Academic journal article Social Alternatives

Voluntary Activity and Local Government: Managing Volunteers or Facilitating Active Citizenship?

Academic journal article Social Alternatives

Voluntary Activity and Local Government: Managing Volunteers or Facilitating Active Citizenship?

Article excerpt

This article investigates different concepts of voluntary activity as they are manifested at the local government level in Australia. It identifies the challenges faced by local councils as they develop strategies for engaging voluntary activity and the responses to these challenges. The responses can be analysed within two paradigms, the volunteer paradigm and the active citizenship paradigm. The article argues that responses that operate within the active citizenship paradigm offer an approach to voluntary activity that is more appropriate to building active, supportive and sustainable communities than traditional approaches to volunteering.

Introduction

Voluntary activity, particularly in the form of volunteerism, has become an increasingly important part of, and indeed an indicator of, the 'civic spirit' of Australia. For example, the popular media continue to laud the voluntary effort of Australians in times of national pride or need, such as the volunteer support for the operations of the Sydney Olympic Games or for fighting bushfires. We celebrate the value of volunteers through 'volunteer recognition' days and awards. At the government level, politicians encourage volunteerism as a civic duty and as an entry point for community connection. Much of the efforts of voluntary activity are based at the local level, in communities. So it is no surprise that local government has been investigating ways of engaging with the voluntary effort that promises to sustain community life. Before local councils develop voluntary participation policies within their domain they must consider how voluntary activity is constructed, its meanings and current challenges. This article explores the concepts of voluntary activity, the ways in which the practices of volunteering are changing and the challenges to traditional ways of organizing the voluntary effort.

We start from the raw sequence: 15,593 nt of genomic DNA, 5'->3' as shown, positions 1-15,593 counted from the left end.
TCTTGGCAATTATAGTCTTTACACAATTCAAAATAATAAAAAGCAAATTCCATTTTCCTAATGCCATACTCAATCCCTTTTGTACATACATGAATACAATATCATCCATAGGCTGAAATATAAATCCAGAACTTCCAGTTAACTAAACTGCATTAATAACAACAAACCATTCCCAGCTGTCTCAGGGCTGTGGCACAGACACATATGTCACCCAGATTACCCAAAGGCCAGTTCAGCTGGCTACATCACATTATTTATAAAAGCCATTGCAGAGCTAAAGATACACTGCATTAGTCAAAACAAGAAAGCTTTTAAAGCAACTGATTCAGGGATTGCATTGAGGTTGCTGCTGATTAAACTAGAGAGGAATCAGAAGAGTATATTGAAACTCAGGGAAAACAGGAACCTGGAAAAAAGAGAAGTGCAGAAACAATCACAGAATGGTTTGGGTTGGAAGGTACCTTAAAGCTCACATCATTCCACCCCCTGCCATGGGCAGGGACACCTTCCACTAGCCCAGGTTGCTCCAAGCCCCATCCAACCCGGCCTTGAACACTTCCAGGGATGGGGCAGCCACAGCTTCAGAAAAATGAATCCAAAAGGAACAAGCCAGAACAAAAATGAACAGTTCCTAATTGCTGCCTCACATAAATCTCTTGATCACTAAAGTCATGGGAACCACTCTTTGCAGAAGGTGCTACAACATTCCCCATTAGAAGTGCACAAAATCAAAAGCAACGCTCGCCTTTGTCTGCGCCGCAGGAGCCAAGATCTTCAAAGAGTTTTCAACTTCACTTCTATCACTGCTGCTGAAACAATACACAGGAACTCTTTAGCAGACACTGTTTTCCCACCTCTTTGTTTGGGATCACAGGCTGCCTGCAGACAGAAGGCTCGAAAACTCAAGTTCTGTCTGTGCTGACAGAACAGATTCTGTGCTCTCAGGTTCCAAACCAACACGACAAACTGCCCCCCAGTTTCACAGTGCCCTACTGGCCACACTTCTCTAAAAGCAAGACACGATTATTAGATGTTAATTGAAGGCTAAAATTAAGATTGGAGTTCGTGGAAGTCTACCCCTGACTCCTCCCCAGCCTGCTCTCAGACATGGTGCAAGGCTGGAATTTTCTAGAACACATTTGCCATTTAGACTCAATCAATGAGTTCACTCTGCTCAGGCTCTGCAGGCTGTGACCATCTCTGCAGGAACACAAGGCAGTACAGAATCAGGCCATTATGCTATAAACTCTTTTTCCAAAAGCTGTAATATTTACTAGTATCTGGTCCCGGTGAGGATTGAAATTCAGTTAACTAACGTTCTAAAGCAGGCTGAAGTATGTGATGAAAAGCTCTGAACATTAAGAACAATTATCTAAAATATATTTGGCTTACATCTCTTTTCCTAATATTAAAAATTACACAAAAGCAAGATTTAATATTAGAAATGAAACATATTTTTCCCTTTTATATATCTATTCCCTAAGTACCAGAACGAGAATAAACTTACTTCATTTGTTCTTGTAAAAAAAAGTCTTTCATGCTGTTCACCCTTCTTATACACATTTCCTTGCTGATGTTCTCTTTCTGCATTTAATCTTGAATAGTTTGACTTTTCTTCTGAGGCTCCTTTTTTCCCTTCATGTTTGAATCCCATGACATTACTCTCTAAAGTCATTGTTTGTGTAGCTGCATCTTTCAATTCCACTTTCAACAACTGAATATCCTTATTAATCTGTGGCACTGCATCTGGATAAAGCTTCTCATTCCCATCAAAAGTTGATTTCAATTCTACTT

The article draws on research conducted with Victorian local councils which was commissioned by the Municipal Association of Victoria (MAV) and supported by the former Department for Victorian Communities. The authors acknowledge the support for the research from the MAV and local councils in Victoria and the generosity of council officers for sharing their ideas and experiences. The analysis presented in this article, however, is the responsibility of the authors.

The research was initiated as a scoping excerise to investigate the ways in which local councils think about and develop programs for voluntary activity within a community strengthening framework. For the purpose of this research community strengthening was defined as:

Any sustained effort to increase the connectedness, active engagement and partnership among members of the community, community groups and organisations in order to enhance social, economic and environmental objectives (Considine 2004, 4).

The community strengthening framework is concerned with setting the context for mobilising community skills, expanding social and economic networks and harnessing community energy and resources to achieve collaborative and positive social change. This idea of community strenthening is not without its critics. For example, Mowbray has reminded us of the ways in which the normative idea of the homogenous and cohesive community continues to gloss over inequality. Moreover, it can provide 'a cynical and frugal means for politicians and others to obfuscate or otherwise sustain their continuing commitment to economic fundamentalism' (Mowbray 2005, 263). Such criticism poses challenges to the idea of voluntary activity within a community strengthening framework. We return to these challenges below.

Given the scoping nature of the study, fifteen councils were purposively chosen in both rural and metropolitan areas, on the basis of their practical commitment to the development of voluntary activity for the purpose of community strengthening.

In-depth interviews of council officers were undertaken. …

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